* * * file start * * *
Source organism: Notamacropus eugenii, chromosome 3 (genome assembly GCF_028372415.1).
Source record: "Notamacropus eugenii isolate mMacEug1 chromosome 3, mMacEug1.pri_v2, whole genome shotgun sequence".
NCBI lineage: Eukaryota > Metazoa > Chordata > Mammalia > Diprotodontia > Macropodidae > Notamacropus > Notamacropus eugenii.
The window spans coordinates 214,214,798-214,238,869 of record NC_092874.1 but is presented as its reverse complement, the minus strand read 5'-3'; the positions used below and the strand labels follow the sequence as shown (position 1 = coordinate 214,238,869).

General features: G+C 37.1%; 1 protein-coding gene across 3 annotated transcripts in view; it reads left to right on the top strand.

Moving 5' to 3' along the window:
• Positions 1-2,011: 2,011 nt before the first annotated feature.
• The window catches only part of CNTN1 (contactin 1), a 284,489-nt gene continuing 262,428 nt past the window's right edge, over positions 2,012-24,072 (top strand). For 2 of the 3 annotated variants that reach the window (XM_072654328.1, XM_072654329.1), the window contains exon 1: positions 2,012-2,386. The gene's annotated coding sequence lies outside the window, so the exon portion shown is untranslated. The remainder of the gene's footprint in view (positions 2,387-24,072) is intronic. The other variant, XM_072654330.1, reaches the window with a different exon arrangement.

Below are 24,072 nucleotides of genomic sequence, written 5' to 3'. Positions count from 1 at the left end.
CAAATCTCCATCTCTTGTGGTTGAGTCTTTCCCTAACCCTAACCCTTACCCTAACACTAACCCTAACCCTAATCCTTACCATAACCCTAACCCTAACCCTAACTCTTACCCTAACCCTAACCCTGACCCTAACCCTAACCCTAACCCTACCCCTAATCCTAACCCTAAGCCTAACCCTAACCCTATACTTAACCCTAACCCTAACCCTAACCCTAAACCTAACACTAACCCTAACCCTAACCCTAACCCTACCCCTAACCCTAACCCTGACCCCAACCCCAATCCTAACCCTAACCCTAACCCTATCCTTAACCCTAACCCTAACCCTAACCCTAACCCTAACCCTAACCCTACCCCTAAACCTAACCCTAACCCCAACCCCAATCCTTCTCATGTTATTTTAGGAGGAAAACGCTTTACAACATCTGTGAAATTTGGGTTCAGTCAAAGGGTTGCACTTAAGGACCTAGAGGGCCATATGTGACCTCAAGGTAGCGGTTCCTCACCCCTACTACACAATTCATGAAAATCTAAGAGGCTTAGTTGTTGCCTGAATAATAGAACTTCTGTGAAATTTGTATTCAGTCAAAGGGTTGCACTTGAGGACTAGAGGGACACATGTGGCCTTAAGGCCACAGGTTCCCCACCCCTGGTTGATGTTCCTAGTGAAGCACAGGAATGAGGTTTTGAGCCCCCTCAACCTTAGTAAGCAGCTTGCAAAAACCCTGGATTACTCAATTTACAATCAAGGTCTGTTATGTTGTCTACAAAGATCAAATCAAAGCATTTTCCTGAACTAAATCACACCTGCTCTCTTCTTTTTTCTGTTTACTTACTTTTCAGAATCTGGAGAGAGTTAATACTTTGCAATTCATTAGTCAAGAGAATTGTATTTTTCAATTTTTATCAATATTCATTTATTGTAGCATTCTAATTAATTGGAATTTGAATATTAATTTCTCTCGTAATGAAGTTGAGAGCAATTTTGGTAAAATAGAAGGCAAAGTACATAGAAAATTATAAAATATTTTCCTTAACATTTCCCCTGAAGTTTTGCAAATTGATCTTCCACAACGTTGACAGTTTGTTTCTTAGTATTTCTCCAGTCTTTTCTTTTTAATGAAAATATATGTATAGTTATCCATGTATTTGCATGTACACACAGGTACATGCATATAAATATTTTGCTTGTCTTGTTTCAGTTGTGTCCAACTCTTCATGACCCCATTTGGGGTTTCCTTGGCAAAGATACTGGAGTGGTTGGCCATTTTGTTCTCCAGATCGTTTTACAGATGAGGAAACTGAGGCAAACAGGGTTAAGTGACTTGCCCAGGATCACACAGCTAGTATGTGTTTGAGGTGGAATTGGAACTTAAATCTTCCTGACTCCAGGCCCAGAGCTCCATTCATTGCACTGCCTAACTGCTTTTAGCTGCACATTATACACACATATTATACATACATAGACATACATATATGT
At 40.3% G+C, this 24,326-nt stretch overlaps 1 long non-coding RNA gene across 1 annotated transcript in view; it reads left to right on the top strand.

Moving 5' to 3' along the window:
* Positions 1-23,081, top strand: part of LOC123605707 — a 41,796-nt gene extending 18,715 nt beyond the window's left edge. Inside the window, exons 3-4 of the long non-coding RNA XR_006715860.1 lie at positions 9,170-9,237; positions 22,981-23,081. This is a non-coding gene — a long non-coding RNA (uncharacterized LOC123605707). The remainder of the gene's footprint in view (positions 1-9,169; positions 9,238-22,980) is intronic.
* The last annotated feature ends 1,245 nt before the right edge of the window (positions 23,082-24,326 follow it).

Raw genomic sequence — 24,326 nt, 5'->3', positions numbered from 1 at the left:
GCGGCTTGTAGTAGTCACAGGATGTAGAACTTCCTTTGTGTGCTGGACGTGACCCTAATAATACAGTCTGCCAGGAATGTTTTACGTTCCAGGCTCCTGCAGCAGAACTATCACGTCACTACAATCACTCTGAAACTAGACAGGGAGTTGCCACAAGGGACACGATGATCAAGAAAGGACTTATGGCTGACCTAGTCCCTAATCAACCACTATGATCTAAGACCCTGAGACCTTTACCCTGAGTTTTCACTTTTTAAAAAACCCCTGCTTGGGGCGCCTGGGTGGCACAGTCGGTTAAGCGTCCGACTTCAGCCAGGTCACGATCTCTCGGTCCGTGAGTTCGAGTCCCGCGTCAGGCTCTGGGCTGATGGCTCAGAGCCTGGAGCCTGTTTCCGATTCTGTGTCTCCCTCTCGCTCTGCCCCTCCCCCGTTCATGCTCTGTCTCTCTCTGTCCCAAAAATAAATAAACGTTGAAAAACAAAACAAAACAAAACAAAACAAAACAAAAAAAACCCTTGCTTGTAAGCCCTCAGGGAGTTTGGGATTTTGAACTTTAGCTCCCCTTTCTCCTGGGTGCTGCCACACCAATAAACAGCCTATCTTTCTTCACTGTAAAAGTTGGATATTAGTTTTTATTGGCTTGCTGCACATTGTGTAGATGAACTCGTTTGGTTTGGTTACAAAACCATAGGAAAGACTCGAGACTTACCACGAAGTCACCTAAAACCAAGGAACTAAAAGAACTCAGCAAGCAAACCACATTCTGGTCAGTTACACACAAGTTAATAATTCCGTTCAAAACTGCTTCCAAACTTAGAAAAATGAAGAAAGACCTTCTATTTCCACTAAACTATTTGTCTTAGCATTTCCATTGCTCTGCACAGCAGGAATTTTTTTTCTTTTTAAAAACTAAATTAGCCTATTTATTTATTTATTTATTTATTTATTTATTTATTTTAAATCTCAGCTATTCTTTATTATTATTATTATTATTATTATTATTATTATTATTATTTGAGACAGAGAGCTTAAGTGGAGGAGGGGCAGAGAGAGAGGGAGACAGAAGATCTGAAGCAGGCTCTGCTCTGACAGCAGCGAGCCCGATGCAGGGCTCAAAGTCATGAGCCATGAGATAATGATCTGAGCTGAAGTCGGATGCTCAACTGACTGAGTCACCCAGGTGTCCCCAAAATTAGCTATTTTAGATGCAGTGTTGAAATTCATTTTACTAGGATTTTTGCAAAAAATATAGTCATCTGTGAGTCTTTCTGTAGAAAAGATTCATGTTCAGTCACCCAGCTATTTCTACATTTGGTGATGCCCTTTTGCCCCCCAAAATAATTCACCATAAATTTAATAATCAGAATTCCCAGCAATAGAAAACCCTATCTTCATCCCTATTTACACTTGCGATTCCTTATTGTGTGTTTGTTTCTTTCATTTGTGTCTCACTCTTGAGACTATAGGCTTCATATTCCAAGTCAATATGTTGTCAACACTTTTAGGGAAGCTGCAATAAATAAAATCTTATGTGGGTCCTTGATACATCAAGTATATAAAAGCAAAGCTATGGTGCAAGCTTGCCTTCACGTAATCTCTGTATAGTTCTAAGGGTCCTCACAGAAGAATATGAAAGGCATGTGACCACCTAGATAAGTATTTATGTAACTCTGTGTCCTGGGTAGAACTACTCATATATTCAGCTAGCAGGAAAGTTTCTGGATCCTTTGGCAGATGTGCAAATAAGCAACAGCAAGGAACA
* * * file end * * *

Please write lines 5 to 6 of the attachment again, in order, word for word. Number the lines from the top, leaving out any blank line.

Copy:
General features: G+C 37.1%; 1 protein-coding gene across 3 annotated transcripts in view; it reads left to right on the top strand.

Moving 5' to 3' along the window: